My Life in Ruins
Greek People: Finally Bad at Theater
Starring: Nia Vardalos, Richard Dreyfuss
By Robert Patrick
My Big Fat Greek Wedding was, to a plethora of moviegoers, a novelty comedy. How funny, they thought, as they rifled down a handful of butter slathered popcorn: these Greek people are wacky, use Windex as satisfactory disinfectant for a myriad of injuries, and have Joey Fatone in their family. Yes, the film came out of nowhere to steamroll audiences, rake in money, then, most unfortunately, reinforce writer and actress Nia Vardalos’ career as a semi-marketable comedienne.
Vardalos, who has laid low for a few years, relies on her lineage – yet again – for her newest film, My Life in Ruins. The Greek actress uses her heritage to boll over Americans, talk poorly of Australian accents, and make jokes about Angelina Jolie adopting too many kids. No, really, there is a tired joke about celebrity child adoption within the confines of this film.
The plot is meek and innocuous enough, giving into predictable punchlines. Vardalos plays Georgia, a Greek travel guide who is consummately pestered by goofy tourists with big hats and small amounts of social etiquette. One of guests, none other than Richard Dreyfuss, is onboard to weave mischief into Georgia’s tour of Greece. Dreyfuss’ character bobs around, pops up at inopportune times to tell tabloid jokes, then make heartfelt expositions when the plot calls for it, so that the movie has a moral center. The sentimentality runs so deep, in fact, that the saddening conversations about loss are met by sitcom resolution music.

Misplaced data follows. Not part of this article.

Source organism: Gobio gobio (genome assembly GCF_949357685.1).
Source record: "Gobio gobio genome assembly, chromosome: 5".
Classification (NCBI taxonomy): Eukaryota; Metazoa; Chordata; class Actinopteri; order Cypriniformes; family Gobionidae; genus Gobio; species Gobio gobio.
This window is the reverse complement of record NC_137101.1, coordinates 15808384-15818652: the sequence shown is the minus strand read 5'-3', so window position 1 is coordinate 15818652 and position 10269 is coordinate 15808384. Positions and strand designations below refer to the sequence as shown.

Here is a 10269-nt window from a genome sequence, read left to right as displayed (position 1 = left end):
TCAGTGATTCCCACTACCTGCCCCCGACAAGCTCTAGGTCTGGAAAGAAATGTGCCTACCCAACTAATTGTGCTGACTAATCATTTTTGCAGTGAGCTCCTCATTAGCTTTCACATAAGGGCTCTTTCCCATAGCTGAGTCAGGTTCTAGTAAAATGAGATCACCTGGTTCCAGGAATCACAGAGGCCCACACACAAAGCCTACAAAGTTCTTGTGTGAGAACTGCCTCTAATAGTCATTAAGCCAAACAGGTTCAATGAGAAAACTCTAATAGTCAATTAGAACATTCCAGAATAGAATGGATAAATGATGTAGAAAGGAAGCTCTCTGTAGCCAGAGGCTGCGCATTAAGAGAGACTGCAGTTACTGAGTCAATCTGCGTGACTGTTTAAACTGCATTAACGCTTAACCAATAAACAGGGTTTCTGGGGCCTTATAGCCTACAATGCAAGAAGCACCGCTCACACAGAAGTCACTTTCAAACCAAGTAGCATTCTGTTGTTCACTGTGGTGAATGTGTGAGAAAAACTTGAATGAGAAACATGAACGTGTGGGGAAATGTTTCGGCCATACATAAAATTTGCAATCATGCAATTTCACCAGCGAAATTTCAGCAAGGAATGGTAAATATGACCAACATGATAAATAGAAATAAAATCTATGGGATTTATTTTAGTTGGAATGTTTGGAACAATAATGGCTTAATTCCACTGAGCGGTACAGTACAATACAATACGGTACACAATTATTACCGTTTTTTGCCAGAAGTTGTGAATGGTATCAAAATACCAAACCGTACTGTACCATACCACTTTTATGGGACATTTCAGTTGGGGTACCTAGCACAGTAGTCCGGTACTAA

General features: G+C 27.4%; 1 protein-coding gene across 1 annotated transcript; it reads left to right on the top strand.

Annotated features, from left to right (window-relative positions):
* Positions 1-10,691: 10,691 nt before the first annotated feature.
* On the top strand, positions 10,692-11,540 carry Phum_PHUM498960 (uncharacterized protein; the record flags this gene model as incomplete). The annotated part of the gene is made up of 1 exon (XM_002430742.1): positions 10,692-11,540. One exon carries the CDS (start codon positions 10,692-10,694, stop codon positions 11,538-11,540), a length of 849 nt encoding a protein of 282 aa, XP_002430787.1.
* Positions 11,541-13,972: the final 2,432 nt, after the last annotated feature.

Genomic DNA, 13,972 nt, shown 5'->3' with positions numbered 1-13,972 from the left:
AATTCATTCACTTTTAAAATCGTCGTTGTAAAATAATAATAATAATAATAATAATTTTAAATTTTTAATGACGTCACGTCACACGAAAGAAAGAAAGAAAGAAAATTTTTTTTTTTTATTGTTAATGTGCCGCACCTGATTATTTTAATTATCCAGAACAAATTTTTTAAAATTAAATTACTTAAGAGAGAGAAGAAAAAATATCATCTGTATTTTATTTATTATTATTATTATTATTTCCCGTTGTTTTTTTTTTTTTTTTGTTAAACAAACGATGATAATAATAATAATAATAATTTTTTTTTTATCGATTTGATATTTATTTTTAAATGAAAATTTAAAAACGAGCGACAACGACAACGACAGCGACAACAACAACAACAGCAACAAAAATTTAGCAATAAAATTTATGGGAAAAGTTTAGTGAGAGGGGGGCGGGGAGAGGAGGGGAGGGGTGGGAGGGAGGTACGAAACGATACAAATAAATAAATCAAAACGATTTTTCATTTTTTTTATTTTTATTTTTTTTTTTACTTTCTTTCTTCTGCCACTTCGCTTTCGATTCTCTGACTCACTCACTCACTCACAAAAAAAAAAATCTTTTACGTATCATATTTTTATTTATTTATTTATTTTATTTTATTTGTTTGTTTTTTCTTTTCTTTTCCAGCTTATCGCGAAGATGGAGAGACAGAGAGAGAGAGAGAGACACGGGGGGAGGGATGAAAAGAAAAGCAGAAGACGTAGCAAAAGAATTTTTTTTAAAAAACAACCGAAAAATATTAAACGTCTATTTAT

Most recent comedies are chalked full of raunchy one-liners, verbose witticisms, and acute violence. And though I may not always enjoy the type of overindulgence that is now common place in Jason Segal excursions, I appreciate their ability to avoid jokes that involve ice cream falling on someone’s lap. My Life in Ruins, the complete antithesis of a Seth Rogan outing, is so clean that I felt like the lens of the projector was being buffed during the actual screening.
The movie’s humor relies on Georgia’s bad luck throughout her experience with a particular set of annoying tourists. The film is one note, as it calls for her to throw her hands up in despair, claw at her hair, then have some sort of slapstick situation evolve from the grief. If you’re thrilled by my description of the movie, just wait until you see a ninety-minute recurring joke about pancakes – boy, were they proud of themselves.
The supporting cast of My Life in Ruins is plagued by the likes of former SNL star Rachel Dratch and the warbling vocals of Harland Williams. Because of the atrocious script and the ridiculously unfunny line-up of comedians, Vardalos’ film does an early swan dive into my least favorite film of the year list. I felt nearly catatonic for the running time of this movie.
Dreyfuss, whose acting abilities far supersede those of the film, somehow gets stuck in the type of movie that the Hallmark Channel would play on a Sunday morning. I’m not sure what demographic would enjoy this particular brand of humor, save for older crowds who remember Richard Dreyfuss in “that one movie with graffiti”, and want to see him behave in a manner that makes him look adorable and emotionally capricious.
Director Donald Petrie, who helmed the reprehensible Welcome to Mooseport in 2003, creates another benign, forgettable comedy that would best be left unwatched by all.